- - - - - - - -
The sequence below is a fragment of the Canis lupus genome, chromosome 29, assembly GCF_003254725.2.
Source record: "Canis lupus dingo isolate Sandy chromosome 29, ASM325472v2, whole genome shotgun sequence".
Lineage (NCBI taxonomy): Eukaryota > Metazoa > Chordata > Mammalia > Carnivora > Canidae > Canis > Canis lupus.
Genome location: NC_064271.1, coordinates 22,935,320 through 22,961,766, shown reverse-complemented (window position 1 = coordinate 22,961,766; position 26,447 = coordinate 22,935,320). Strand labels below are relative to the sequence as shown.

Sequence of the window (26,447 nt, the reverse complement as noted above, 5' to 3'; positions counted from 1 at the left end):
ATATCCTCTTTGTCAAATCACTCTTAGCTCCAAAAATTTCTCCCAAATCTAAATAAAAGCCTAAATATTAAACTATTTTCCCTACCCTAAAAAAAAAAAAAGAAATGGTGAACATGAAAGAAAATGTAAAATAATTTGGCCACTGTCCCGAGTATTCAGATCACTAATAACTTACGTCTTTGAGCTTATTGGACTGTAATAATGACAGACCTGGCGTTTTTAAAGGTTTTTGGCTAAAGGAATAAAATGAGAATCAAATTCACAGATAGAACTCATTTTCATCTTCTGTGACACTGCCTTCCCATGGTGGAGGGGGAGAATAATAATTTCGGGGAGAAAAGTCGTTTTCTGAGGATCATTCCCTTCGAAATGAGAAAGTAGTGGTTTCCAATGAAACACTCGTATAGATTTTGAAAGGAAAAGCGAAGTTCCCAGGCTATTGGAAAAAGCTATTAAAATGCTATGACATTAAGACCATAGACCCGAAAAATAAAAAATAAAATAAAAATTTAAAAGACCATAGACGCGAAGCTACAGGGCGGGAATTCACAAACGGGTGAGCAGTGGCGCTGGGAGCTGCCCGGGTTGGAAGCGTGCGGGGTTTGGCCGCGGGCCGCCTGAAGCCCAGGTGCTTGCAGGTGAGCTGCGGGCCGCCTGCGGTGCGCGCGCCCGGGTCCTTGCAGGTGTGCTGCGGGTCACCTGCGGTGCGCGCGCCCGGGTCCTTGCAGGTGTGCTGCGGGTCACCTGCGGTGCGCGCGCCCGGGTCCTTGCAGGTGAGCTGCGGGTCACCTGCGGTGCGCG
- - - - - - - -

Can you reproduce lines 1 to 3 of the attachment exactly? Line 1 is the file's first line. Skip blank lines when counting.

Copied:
The sequence below is a fragment of the Canis lupus genome, chromosome 29, assembly GCF_003254725.2.
Source record: "Canis lupus dingo isolate Sandy chromosome 29, ASM325472v2, whole genome shotgun sequence".
Lineage (NCBI taxonomy): Eukaryota > Metazoa > Chordata > Mammalia > Carnivora > Canidae > Canis > Canis lupus.